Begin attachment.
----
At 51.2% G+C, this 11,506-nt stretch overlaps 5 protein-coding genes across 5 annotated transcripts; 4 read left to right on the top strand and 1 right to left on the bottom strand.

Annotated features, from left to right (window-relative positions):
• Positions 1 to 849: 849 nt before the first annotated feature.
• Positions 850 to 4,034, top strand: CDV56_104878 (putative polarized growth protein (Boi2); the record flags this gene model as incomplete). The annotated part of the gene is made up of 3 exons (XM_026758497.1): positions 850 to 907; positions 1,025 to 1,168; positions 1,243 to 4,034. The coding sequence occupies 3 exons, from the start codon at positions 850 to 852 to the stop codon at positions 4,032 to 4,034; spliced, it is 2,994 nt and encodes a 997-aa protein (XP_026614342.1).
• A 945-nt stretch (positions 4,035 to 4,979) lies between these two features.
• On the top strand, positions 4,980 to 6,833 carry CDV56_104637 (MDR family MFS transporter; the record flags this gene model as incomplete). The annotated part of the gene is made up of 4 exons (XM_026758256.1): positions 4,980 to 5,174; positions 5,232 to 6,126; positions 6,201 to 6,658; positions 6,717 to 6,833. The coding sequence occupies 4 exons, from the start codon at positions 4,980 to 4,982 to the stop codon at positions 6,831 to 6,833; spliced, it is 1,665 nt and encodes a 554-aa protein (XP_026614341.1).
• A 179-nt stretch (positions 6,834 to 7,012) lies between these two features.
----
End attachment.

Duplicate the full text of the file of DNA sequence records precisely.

At 51.2% G+C, this 11,506-nt stretch overlaps 5 protein-coding genes across 5 annotated transcripts; 4 read left to right on the top strand and 1 right to left on the bottom strand.

Annotated features, from left to right (window-relative positions):
• Positions 1 to 849: 849 nt before the first annotated feature.
• Positions 850 to 4,034, top strand: CDV56_104878 (putative polarized growth protein (Boi2); the record flags this gene model as incomplete). The annotated part of the gene is made up of 3 exons (XM_026758497.1): positions 850 to 907; positions 1,025 to 1,168; positions 1,243 to 4,034. The coding sequence occupies 3 exons, from the start codon at positions 850 to 852 to the stop codon at positions 4,032 to 4,034; spliced, it is 2,994 nt and encodes a 997-aa protein (XP_026614342.1).
• A 945-nt stretch (positions 4,035 to 4,979) lies between these two features.
• On the top strand, positions 4,980 to 6,833 carry CDV56_104637 (MDR family MFS transporter; the record flags this gene model as incomplete). The annotated part of the gene is made up of 4 exons (XM_026758256.1): positions 4,980 to 5,174; positions 5,232 to 6,126; positions 6,201 to 6,658; positions 6,717 to 6,833. The coding sequence occupies 4 exons, from the start codon at positions 4,980 to 4,982 to the stop codon at positions 6,831 to 6,833; spliced, it is 1,665 nt and encodes a 554-aa protein (XP_026614341.1).
• A 179-nt stretch (positions 6,834 to 7,012) lies between these two features.